Utah Stories

Keeping it Civil

Utah’s Deputy County Clerk has married over 7,000 people of all backgrounds and ages.

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Deputy Clerk Darline E. Von Bank Doesn’t Cry At Weddings

The young man and lady knew what they wanted. Smiling and looking confident, JD Cundick and Brittney Sanderson joined hands in front of Deputy Clerk Darlene E. Von Bank as she greeted them in a small room at the side of the Salt Lake County Clerk’s office. Wearing an official black gown, she had them sign documents and then standing in front of them began, “Marriage is a relationship brought about as the result of a special love, and can only be nurtured through that love.” Five minutes later she concluded, “You may kiss one another as husband and wife.”

Five minutes and a lifetime of change. It’s all in a day’s work for “Deputy Dar.” Darlene is one of six deputy clerks at the county building who perform marriage ceremonies. Married over 50 years herself, she simply says, “I love to marry people.” She has performed over 7,000 ceremonies. But for Darlene, every new bride and groom deserve her best effort. “I try to make each one special.”

Deputy County Clerk Darlene E. Von Bank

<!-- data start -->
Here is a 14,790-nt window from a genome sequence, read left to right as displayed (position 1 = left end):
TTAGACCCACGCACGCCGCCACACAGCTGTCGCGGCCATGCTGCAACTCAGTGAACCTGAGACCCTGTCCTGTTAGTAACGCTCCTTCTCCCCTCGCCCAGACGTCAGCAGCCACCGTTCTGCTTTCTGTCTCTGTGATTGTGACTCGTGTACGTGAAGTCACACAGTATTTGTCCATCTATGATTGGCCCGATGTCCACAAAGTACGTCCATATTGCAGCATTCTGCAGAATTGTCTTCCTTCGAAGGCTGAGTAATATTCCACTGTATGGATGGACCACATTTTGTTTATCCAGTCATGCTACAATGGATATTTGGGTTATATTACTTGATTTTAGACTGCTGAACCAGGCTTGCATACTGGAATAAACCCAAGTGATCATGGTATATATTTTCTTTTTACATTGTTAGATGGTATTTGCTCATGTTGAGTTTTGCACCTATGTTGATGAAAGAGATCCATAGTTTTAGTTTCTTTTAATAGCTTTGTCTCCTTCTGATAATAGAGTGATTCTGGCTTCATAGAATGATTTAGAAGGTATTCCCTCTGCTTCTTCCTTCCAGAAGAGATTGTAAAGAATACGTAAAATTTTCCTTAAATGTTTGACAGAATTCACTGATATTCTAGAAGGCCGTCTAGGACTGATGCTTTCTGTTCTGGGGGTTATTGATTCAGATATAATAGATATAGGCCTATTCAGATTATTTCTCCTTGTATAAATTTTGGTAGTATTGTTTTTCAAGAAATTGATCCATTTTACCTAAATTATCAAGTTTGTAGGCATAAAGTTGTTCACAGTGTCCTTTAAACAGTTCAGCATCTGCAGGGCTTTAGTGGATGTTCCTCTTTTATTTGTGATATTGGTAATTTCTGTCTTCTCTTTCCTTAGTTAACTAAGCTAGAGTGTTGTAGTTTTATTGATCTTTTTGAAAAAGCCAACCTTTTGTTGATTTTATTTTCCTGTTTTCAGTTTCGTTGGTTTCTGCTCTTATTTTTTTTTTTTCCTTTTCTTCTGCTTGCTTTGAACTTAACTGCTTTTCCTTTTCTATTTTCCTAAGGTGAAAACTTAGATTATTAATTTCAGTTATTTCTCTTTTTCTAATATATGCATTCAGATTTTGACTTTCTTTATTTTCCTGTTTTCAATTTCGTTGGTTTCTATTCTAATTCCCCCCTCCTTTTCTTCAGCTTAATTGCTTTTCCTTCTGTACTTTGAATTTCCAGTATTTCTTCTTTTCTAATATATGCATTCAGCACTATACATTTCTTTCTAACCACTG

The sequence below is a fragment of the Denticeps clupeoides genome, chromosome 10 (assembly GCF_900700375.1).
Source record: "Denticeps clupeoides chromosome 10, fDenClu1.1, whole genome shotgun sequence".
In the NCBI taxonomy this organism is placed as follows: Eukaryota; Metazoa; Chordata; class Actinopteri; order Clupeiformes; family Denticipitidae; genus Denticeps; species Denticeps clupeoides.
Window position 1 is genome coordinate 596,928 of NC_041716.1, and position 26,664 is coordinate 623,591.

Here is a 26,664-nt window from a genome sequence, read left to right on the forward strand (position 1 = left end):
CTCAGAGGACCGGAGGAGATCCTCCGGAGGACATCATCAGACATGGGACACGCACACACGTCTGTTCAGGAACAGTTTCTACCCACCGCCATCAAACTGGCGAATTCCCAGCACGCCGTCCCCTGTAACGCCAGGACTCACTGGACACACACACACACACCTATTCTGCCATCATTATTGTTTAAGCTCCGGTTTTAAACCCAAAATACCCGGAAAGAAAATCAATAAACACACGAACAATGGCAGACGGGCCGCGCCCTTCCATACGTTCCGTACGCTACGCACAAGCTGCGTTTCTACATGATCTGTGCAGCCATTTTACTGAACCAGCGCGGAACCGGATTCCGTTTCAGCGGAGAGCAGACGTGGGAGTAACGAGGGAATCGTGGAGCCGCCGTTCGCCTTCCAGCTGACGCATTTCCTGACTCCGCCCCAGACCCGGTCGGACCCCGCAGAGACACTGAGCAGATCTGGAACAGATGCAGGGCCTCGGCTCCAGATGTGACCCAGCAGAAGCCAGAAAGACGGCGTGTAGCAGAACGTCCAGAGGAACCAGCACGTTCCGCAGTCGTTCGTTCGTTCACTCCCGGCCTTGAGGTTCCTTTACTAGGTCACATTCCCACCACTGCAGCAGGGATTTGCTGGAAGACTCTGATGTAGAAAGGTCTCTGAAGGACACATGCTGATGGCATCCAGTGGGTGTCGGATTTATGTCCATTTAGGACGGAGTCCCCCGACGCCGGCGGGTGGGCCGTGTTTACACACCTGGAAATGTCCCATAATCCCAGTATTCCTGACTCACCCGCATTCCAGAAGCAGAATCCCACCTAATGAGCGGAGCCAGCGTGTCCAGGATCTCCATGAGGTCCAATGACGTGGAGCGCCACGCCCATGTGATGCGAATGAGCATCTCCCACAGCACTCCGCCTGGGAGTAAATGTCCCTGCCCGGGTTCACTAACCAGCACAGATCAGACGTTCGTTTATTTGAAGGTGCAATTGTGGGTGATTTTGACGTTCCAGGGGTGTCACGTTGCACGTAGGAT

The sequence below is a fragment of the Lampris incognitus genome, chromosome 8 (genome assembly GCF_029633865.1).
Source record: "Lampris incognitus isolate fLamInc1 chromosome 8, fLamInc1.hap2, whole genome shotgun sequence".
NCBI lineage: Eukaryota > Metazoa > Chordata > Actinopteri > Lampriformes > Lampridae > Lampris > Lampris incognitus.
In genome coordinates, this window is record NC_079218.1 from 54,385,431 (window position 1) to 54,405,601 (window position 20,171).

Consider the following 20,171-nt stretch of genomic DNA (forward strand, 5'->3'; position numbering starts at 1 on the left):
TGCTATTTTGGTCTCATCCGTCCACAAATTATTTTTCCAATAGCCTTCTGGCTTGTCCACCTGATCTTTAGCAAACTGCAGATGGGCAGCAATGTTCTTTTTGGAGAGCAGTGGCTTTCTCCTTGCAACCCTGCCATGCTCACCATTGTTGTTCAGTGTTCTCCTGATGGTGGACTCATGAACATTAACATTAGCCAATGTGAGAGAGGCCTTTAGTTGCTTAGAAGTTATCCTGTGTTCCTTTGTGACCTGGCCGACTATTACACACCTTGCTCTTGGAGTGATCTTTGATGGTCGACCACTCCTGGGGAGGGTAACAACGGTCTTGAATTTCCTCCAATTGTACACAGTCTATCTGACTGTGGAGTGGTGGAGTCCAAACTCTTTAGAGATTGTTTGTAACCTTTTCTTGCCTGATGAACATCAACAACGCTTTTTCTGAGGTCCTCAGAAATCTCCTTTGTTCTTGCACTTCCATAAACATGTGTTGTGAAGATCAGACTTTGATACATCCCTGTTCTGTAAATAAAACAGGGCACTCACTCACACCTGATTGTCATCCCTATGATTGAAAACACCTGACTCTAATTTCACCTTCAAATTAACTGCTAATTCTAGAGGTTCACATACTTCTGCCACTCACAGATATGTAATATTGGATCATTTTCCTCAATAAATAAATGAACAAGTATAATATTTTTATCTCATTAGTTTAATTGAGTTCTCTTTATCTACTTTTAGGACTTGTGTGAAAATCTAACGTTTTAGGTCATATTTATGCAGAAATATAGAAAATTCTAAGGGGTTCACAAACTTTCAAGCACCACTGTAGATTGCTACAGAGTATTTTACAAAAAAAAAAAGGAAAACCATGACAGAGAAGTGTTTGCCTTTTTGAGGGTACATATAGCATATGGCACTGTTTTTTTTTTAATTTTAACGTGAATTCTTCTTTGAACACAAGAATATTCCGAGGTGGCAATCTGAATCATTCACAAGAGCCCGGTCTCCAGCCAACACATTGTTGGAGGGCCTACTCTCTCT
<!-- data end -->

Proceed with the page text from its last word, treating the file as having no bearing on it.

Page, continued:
Deputy County Clerk Darlene E. Von Bank

80 bucks (40 for the license and 40 for the ceremony) will get you married in Salt Lake County. The clerk’s office performs at least two per day with the daily record being 21 ceremonies. The clerks prefer if a ceremony is scheduled in advance and that the bride and groom provide their own two witnesses, but in a pinch, they can do a drop-in wedding and marry a couple in the foyer. Paperwork and ceremony – 15 minutes in and out. It saves a trip to Vegas. Later annulments take a bit longer and cost a bit more. However, another office handles those details.

Darlene says people have civil weddings for various reasons. For instance, one partner may have a rapid military deployment. With other couples, it may be a second or third marriage and the two want to keep it simple. Cost can also be a factor. “By saving money on the ceremony, they can go on a cruise and have a really nice honeymoon,” Darlene says.

Although Darlene cannot accept gifts, she has been invited to many wedding receptions. She also has accommodated special ethnic aspects of weddings. “I had an African couple who jumped together over a broom at the end of the ceremony.” And love, Darlene says, knows no age limit. “I married couples in their nineties.”

It is not Darlene’s job to discover the reason two people choose to marry. But she certainly hopes it is a good one. “For me, the wedding vows are serious. This is a special occasion. It’s a new beginning.”



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